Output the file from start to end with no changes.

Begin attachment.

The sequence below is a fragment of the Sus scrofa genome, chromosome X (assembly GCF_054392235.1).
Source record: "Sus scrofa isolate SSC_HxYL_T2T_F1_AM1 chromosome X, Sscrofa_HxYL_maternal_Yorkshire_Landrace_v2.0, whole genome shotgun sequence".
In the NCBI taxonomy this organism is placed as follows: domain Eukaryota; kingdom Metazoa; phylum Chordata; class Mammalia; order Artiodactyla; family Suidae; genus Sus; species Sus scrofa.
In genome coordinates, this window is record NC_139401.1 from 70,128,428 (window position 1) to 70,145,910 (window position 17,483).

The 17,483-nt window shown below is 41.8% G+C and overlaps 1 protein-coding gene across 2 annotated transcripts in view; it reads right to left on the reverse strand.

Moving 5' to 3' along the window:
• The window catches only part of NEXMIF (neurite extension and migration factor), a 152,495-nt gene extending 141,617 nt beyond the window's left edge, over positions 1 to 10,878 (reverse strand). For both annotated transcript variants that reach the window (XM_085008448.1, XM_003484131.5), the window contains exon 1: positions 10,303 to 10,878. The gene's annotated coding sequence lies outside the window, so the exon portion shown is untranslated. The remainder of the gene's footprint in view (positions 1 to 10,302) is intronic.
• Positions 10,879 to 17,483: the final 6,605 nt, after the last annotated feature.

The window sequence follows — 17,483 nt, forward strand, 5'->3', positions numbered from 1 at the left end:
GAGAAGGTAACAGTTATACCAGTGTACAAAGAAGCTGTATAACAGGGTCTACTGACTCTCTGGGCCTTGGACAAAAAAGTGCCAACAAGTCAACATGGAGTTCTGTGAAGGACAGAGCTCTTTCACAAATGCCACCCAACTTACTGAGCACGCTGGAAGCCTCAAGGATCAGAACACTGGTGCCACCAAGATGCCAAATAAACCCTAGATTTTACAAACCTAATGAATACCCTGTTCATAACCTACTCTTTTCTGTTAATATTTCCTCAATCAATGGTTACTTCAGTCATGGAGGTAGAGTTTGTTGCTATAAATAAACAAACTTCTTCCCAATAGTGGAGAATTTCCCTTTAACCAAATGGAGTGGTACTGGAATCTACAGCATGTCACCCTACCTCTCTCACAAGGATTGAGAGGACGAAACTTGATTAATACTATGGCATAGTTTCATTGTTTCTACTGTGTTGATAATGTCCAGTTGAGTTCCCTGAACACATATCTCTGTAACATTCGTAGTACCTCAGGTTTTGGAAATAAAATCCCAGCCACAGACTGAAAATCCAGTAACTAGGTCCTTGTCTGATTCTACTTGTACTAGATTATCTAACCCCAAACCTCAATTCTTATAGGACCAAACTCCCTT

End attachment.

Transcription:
The sequence below is a fragment of the Sus scrofa genome, chromosome X (assembly GCF_054392235.1).
Source record: "Sus scrofa isolate SSC_HxYL_T2T_F1_AM1 chromosome X, Sscrofa_HxYL_maternal_Yorkshire_Landrace_v2.0, whole genome shotgun sequence".
In the NCBI taxonomy this organism is placed as follows: domain Eukaryota; kingdom Metazoa; phylum Chordata; class Mammalia; order Artiodactyla; family Suidae; genus Sus; species Sus scrofa.
In genome coordinates, this window is record NC_139401.1 from 70,128,428 (window position 1) to 70,145,910 (window position 17,483).

The 17,483-nt window shown below is 41.8% G+C and overlaps 1 protein-coding gene across 2 annotated transcripts in view; it reads right to left on the reverse strand.

Moving 5' to 3' along the window:
• The window catches only part of NEXMIF (neurite extension and migration factor), a 152,495-nt gene extending 141,617 nt beyond the window's left edge, over positions 1 to 10,878 (reverse strand). For both annotated transcript variants that reach the window (XM_085008448.1, XM_003484131.5), the window contains exon 1: positions 10,303 to 10,878. The gene's annotated coding sequence lies outside the window, so the exon portion shown is untranslated. The remainder of the gene's footprint in view (positions 1 to 10,302) is intronic.
• Positions 10,879 to 17,483: the final 6,605 nt, after the last annotated feature.

The window sequence follows — 17,483 nt, forward strand, 5'->3', positions numbered from 1 at the left end:
GAGAAGGTAACAGTTATACCAGTGTACAAAGAAGCTGTATAACAGGGTCTACTGACTCTCTGGGCCTTGGACAAAAAAGTGCCAACAAGTCAACATGGAGTTCTGTGAAGGACAGAGCTCTTTCACAAATGCCACCCAACTTACTGAGCACGCTGGAAGCCTCAAGGATCAGAACACTGGTGCCACCAAGATGCCAAATAAACCCTAGATTTTACAAACCTAATGAATACCCTGTTCATAACCTACTCTTTTCTGTTAATATTTCCTCAATCAATGGTTACTTCAGTCATGGAGGTAGAGTTTGTTGCTATAAATAAACAAACTTCTTCCCAATAGTGGAGAATTTCCCTTTAACCAAATGGAGTGGTACTGGAATCTACAGCATGTCACCCTACCTCTCTCACAAGGATTGAGAGGACGAAACTTGATTAATACTATGGCATAGTTTCATTGTTTCTACTGTGTTGATAATGTCCAGTTGAGTTCCCTGAACACATATCTCTGTAACATTCGTAGTACCTCAGGTTTTGGAAATAAAATCCCAGCCACAGACTGAAAATCCAGTAACTAGGTCCTTGTCTGATTCTACTTGTACTAGATTATCTAACCCCAAACCTCAATTCTTATAGGACCAAACTCCCTT